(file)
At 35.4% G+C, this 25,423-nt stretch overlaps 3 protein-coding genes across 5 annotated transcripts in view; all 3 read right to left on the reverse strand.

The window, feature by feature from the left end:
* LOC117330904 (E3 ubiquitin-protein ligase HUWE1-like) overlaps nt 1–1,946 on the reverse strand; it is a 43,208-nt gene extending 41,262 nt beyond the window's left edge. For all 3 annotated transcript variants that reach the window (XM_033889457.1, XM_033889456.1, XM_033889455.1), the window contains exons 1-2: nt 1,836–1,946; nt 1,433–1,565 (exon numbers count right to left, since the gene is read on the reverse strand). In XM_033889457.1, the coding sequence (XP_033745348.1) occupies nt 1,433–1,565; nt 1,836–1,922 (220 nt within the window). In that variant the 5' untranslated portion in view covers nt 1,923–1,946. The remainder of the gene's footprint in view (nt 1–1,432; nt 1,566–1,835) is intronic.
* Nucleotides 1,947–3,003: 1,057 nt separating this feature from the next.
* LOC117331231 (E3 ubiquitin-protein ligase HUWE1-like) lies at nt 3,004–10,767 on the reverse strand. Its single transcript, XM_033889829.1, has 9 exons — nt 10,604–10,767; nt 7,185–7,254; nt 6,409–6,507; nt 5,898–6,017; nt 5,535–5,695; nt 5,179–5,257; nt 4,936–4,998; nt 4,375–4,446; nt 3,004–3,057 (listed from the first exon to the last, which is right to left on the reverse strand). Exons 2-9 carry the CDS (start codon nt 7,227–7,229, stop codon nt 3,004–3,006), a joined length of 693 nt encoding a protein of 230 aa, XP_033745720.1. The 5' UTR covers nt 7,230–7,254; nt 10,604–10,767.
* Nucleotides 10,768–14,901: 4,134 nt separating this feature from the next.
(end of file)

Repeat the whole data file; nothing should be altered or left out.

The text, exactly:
At 35.4% G+C, this 25,423-nt stretch overlaps 3 protein-coding genes across 5 annotated transcripts in view; all 3 read right to left on the reverse strand.

The window, feature by feature from the left end:
* LOC117330904 (E3 ubiquitin-protein ligase HUWE1-like) overlaps nt 1–1,946 on the reverse strand; it is a 43,208-nt gene extending 41,262 nt beyond the window's left edge. For all 3 annotated transcript variants that reach the window (XM_033889457.1, XM_033889456.1, XM_033889455.1), the window contains exons 1-2: nt 1,836–1,946; nt 1,433–1,565 (exon numbers count right to left, since the gene is read on the reverse strand). In XM_033889457.1, the coding sequence (XP_033745348.1) occupies nt 1,433–1,565; nt 1,836–1,922 (220 nt within the window). In that variant the 5' untranslated portion in view covers nt 1,923–1,946. The remainder of the gene's footprint in view (nt 1–1,432; nt 1,566–1,835) is intronic.
* Nucleotides 1,947–3,003: 1,057 nt separating this feature from the next.
* LOC117331231 (E3 ubiquitin-protein ligase HUWE1-like) lies at nt 3,004–10,767 on the reverse strand. Its single transcript, XM_033889829.1, has 9 exons — nt 10,604–10,767; nt 7,185–7,254; nt 6,409–6,507; nt 5,898–6,017; nt 5,535–5,695; nt 5,179–5,257; nt 4,936–4,998; nt 4,375–4,446; nt 3,004–3,057 (listed from the first exon to the last, which is right to left on the reverse strand). Exons 2-9 carry the CDS (start codon nt 7,227–7,229, stop codon nt 3,004–3,006), a joined length of 693 nt encoding a protein of 230 aa, XP_033745720.1. The 5' UTR covers nt 7,230–7,254; nt 10,604–10,767.
* Nucleotides 10,768–14,901: 4,134 nt separating this feature from the next.